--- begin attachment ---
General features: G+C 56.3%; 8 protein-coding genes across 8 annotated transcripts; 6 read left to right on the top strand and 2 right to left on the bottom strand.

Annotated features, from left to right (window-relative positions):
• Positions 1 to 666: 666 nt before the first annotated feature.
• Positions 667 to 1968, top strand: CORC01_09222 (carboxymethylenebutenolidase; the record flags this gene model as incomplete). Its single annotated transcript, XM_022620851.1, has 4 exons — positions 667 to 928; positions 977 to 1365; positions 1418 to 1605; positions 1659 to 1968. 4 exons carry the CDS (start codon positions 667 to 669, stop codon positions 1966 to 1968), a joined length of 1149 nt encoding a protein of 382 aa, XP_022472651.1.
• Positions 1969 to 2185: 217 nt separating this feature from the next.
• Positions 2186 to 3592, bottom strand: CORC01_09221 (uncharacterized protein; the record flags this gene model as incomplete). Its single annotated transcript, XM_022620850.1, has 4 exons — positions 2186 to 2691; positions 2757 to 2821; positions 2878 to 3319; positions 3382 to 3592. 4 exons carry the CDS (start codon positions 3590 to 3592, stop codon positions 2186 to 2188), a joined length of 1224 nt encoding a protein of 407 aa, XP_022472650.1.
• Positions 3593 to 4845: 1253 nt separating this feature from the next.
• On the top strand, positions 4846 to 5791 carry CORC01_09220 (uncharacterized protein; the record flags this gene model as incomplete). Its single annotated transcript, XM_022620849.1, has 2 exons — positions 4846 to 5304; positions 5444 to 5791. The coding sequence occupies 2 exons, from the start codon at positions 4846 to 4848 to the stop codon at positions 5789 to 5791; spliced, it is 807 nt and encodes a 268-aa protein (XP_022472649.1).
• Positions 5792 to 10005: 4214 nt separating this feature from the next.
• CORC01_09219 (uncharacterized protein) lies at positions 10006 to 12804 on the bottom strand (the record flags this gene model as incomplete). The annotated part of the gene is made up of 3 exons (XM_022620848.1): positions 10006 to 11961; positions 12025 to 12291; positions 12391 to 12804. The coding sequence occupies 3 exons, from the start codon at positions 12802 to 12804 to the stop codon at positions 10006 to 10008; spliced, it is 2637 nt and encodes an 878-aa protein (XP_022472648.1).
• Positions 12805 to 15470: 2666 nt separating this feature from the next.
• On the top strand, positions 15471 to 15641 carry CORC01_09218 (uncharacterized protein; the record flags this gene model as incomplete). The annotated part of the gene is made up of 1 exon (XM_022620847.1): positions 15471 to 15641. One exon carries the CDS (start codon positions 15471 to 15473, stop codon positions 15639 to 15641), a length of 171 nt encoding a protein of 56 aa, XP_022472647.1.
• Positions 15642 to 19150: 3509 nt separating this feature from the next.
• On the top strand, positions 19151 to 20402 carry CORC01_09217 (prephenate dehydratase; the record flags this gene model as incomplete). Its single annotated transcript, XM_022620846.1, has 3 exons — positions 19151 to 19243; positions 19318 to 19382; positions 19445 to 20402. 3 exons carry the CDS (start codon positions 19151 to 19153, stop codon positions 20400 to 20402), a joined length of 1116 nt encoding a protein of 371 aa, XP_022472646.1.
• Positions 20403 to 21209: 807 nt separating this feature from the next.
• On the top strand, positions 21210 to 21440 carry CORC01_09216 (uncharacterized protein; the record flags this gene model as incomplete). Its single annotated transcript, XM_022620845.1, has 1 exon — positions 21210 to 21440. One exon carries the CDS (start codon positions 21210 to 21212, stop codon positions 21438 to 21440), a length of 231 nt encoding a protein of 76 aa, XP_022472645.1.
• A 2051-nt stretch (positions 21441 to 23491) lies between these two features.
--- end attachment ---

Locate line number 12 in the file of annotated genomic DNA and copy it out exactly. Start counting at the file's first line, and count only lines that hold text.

• On the top strand, positions 15471 to 15641 carry CORC01_09218 (uncharacterized protein; the record flags this gene model as incomplete). The annotated part of the gene is made up of 1 exon (XM_022620847.1): positions 15471 to 15641. One exon carries the CDS (start codon positions 15471 to 15473, stop codon positions 15639 to 15641), a length of 171 nt encoding a protein of 56 aa, XP_022472647.1.